This is generally done as a part of cognitive behavioral therapy—however, it can also be done in a standalone way. In this supportive strategy, you may be asked to address your behavioral activities or avoidances. You and your therapist can then develop a hierarchy of nervousness you may experience in different situations that can make you feel uncomfortable or that you avoid. 

After this, you may be asked to commit to exposing yourself to the items on this list, one at a time—starting with the least troublesome and most available to you at that time.

During this exercise, your therapist might also challenge you to stop certain rituals that you may be using to cope with your body dysmorphia. For example: If you are constantly checking yourself in the mirror, the therapist may challenge you to only look in the mirror a few times per day, decreasing as time goes on. The therapist can then give you different activities that you can do instead of looking in the mirror. 

Perceptual retraining

Perceptual retraining can be helpful for those who might feel as if they obsess about one specific part of their appearance. Many people with body dysmorphia might stand or sit very close to the mirror to closely examine the aspect of their appearance that they are worried about—possibly worsening the symptomatic expression. For many, the first step of this process may include your therapist helping you identify your current bodily insecurities and how to work around them.

Once this occurs, they can then work with you to begin to change your perception of yourself. You may do this in stages, such as looking into a mirror at a conversational distance of two to three feet. The therapist may then challenge you to look into the mirror at the bigger picture rather than only at that thing about your appearance that you are concerned about. 

They can help you point out good features that you have and recognize that the overall picture is not as offensive as your thoughts may lead you to believe.

Relapse prevention

Once you have met your goals in cognitive behavioral therapy, your therapist might then work with you to ensure that you do not relapse after therapy ends. Relapse prevention strategies can include helpful steps, such as going over the tools and strategies that you learned and discussing ways to apply those strategies in your everyday life. For some people, follow-up appointments every few months to go over and reinforce strategies may be helpful to prevent relapse.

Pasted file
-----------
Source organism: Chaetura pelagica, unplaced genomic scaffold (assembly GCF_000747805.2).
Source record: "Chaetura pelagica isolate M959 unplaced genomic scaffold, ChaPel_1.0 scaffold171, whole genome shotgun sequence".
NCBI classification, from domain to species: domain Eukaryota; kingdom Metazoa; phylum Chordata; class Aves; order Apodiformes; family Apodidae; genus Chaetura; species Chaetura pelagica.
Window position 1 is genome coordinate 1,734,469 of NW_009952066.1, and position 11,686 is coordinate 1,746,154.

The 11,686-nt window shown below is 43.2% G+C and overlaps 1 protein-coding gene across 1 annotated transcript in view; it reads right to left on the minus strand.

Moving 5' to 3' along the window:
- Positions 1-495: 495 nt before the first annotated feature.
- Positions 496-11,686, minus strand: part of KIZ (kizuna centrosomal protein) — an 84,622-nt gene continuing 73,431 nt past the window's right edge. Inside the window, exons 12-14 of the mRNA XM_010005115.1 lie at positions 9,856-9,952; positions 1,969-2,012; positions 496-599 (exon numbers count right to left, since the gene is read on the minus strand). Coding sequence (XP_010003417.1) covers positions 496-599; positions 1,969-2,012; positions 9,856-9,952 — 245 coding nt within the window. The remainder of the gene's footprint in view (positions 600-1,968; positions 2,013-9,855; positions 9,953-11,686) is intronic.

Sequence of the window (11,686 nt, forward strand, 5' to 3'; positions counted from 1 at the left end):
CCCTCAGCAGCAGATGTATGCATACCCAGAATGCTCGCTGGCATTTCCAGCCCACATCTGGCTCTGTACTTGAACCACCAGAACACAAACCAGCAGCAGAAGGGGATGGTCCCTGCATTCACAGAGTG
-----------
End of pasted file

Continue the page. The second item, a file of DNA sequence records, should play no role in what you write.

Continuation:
SSRI medications

Some people with body dysmorphic disorder can benefit from treatment with medication. Body dysmorphia has some key characteristics that can be similar to obsessive-compulsive disorder, which can be frequently treated with SSRI antidepressant drugs. 

Studies have suggested that SSRI drugs can be very effective in the treatment of BDD. Research and similar subsequent findings have been attributed to several different SSRI medications, many of which are thought to work in the same way.

If you are considering medication for the management of BDD, we do want to encourage you to reach out to a healthcare provider. They can help you to maximize your benefits and minimize medication-related risks, keeping you as safe as possible as you work to address BDD. 

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Looking for support with body dysmorphic disorder?

How can online therapy help those experiencing BDD? 

If you are currently living with body dysmorphia or think you might have the condition, seeking help from an online therapist may help you find relief from your symptoms. 

We do want to note that living with body dysmorphic disorder can be challenging. As a result, it might be difficult to find people to open up to who you’re sure won’t judge you if you seek therapy in an in-person setting. Online therapy, however, can empower you to you to speak with licensed counselors who can support and help you, possibly in a more attainable way. 

Is online therapy with a mental health professional effective? 

Online therapy can be an effective tool for treating a variety of mental health conditions, including body dysmorphic disorder. One study suggested that internet-based CBT reduced symptoms of BDD and improved existing symptoms of depression in the study participants. The majority of participants also reported being pleased with their treatment, with many saying they’d use it again. 


Developing a healthy body image can be important. However, certain conditions like body dysmorphic disorder can make this more difficult for some. There are a range of other supplementary resources available as you work toward finding the most effective option for you. Cognitive behavioral therapy is generally considered to be a leading intervention for treating BDD, which a licensed online counselor can help you through. BetterHelp can connect you with an online counselor in your area of need.